Omega – Scratched Condensers

Discussion in 'Enlarging' started by Dovaras, Dec 31, 2007.

  1. Dovaras

    Dovaras Member

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    At what point should one replace a scratched condenser(s)? I have an old Omega D-2V along with an Aristo cold light. Over the years as I’ve swapped between cold light and the two 6.5 inch condensers, I’ve managed to pick up a few scratches in the glass. At some point I’ve got to believe this will affect my prints, thought I haven’t noticed it yet.

    Has anyone come across this? Should I replace them?

    Thanks,

    Nick
     
  2. fschifano

    fschifano Member

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    I think you've already answered that question for yourself. If it doesn't show, then it's not a problem. What are you worried about?
     
  3. Sjixxxy

    Sjixxxy Member

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    Yeah, if they don't show, don't worry. However, when you start seeing futuristic lazer war in the sky of your photo like this . . .

    [​IMG]

    . . . then it is time to find replacements.
     
  4. Dovaras

    Dovaras Member

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    Thanks for the responses…

    I was worried that scratches may somehow affect how light travels through the condensers and that excess scratches could pose some kind of uneven exposure.

    At any rate, I think I’ll replace them anyway.
     
  5. Jim Jones

    Jim Jones Subscriber

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    If the bottom condenser is really close to the film, scratches may show. I'd use the best condenser on the bottom, and not worry about the top condenser.
     
  6. Bobby Ironsights

    Bobby Ironsights Member

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    :surprised:are there supposed to be two condenser lenses? I've only got the one on my beseler 45!
     
  7. John Koehrer

    John Koehrer Subscriber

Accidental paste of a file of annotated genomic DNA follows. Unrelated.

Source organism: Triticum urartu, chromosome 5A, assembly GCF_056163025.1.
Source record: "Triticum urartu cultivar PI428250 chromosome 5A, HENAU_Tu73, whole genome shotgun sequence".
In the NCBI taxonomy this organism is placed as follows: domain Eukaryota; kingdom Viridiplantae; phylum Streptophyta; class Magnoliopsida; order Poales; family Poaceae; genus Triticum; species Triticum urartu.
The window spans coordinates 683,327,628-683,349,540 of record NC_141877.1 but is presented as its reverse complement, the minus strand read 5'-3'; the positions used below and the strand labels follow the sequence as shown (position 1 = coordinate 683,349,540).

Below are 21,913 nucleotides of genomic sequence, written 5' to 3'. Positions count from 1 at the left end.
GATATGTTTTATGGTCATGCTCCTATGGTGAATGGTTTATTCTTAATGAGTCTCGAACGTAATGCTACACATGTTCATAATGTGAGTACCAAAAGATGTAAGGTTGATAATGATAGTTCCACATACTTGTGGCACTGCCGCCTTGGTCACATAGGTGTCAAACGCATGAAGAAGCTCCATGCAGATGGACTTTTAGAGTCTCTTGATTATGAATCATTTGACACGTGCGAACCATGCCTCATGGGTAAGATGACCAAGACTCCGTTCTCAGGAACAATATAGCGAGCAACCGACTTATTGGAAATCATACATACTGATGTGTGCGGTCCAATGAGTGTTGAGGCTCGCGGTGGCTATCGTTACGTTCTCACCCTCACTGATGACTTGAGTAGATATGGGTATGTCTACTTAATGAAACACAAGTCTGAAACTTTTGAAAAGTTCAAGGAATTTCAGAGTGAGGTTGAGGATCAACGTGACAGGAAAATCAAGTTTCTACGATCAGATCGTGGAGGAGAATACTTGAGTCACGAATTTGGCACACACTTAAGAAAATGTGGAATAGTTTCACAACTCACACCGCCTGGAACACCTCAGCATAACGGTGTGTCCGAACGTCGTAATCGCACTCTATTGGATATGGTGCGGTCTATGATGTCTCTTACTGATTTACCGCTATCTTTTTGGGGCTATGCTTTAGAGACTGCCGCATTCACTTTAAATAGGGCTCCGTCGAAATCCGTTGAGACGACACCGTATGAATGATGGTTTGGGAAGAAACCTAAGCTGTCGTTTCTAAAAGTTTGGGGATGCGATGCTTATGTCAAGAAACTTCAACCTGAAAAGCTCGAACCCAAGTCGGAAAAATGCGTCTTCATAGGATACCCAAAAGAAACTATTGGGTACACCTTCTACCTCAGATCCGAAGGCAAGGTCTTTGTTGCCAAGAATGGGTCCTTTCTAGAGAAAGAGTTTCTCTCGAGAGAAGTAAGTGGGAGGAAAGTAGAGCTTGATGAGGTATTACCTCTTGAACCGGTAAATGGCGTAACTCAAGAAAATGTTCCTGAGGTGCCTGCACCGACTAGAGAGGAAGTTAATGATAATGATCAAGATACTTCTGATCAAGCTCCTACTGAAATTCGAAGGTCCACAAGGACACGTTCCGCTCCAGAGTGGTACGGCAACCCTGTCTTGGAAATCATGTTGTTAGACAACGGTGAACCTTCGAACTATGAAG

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    Bobby,
    You should have one condenser assembly with two lenses in it. Each lens should have the flat side exposed, one up, one down.
     
  8. Ronald Moravec

    Ronald Moravec Member

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    Nicks are a problem and show as out of focus blobs.

    Reassemble holding the top condenser with a loop of string.

    Better yet, buy an extra collar for the cold light
     
  9. Phillip P. Dimor

    Phillip P. Dimor Member

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    I used to reassemble using a good-sized suction cup to hold the top glass.
    I had a deep scratch in the bottom condenser which would show as a line in the print. I've another set with small scratches and I haven't been able to notice them yet. The 4x5 set just asked to be gouged and chipped when inserting and removing it. The 120 set is much more robust due to the smaller surface size of the glass.

    Some day i'd like a Durst 138/S-45.. sigh. I'd settle now for a D2 with variable condenser. My D-II with worn tensioning rollers will have to suffice for the next 10 years.
     
  10. fschifano

    fschifano Member

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    Go to http://www/classic-enlargers.com and see if Harry can't supply you with some parts to rehab that old D2. No reason you cant do whatever you like with that machine.
     
  11. Phillip P. Dimor

    Phillip P. Dimor Member

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    Absolutely, i'm sure that Harry could help me out. There is actually a magazine article (someone on APUG had pointed me to it) that describes how to restore an Omega D-II enlarger specifically. $25 worth of bearings, bushings and vinyl tubing from Mcmaster Carr and it would be like new (or better).

    I guess I like shiny new things :smile: plus, after handling/fondling a s-45.. oh man they are so nice.
     
  12. Murray@uptowngallery

    Murray@uptowngallery Member

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    Photo Techniques.

    I have that issue (bearings for enlarger)...just bought it for the VC paper curves article.

    If you need to know what issue it is, I can get back here with the info.
     
  13. Phillip P. Dimor

    Phillip P. Dimor Member

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    That's very kind of you, i've actually since purchased the issue. I just couldn't remember the name of the magazine. Great article if you're looking to rehab a D-II.
     
  14. DylanCraver

    DylanCraver Member

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    That's actually kind of neat.